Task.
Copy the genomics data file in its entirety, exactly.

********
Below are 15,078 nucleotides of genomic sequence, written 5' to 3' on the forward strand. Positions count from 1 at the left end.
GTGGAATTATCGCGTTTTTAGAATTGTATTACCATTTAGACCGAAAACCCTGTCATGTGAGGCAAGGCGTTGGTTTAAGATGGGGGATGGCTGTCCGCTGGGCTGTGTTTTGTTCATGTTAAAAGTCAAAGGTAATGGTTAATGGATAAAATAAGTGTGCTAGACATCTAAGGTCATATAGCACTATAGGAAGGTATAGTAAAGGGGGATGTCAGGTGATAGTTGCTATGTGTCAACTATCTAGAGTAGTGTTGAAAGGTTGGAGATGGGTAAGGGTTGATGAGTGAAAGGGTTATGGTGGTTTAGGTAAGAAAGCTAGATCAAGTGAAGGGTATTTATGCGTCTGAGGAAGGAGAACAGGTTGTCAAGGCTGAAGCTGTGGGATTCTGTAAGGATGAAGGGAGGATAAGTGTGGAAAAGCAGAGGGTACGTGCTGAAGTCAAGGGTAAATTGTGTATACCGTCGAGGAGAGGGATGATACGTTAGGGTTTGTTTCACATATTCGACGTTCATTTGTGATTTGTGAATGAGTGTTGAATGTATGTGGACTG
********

Below are 15,078 nucleotides of genomic sequence, written 5' to 3' on the forward strand. Positions count from 1 at the left end.
GTGGAATTATCGCGTTTTTAGAATTGTATTACCATTTAGACCGAAAACCCTGTCATGTGAGGCAAGGCGTTGGTTTAAGATGGGGGATGGCTGTCCGCTGGGCTGTGTTTTGTTCATGTTAAAAGTCAAAGGTAATGGTTAATGGATAAAATAAGTGTGCTAGACATCTAAGGTCATATAGCACTATAGGAAGGTATAGTAAAGGGGGATGTCAGGTGATAGTTGCTATGTGTCAACTATCTAGAGTAGTGTTGAAAGGTTGGAGATGGGTAAGGGTTGATGAGTGAAAGGGTTATGGTGGTTTAGGTAAGAAAGCTAGATCAAGTGAAGGGTATTTATGCGTCTGAGGAAGGAGAACAGGTTGTCAAGGCTGAAGCTGTGGGATTCTGTAAGGATGAAGGGAGGATAAGTGTGGAAAAGCAGAGGGTACGTGCTGAAGTCAAGGGTAAATTGTGTATACCGTCGAGGAGAGGGATGATACGTTAGGGTTTGTTTCACATATTCGACGTTCATTTGTGATTTGTGAATGAGTGTTGAATGTATGTGGACTG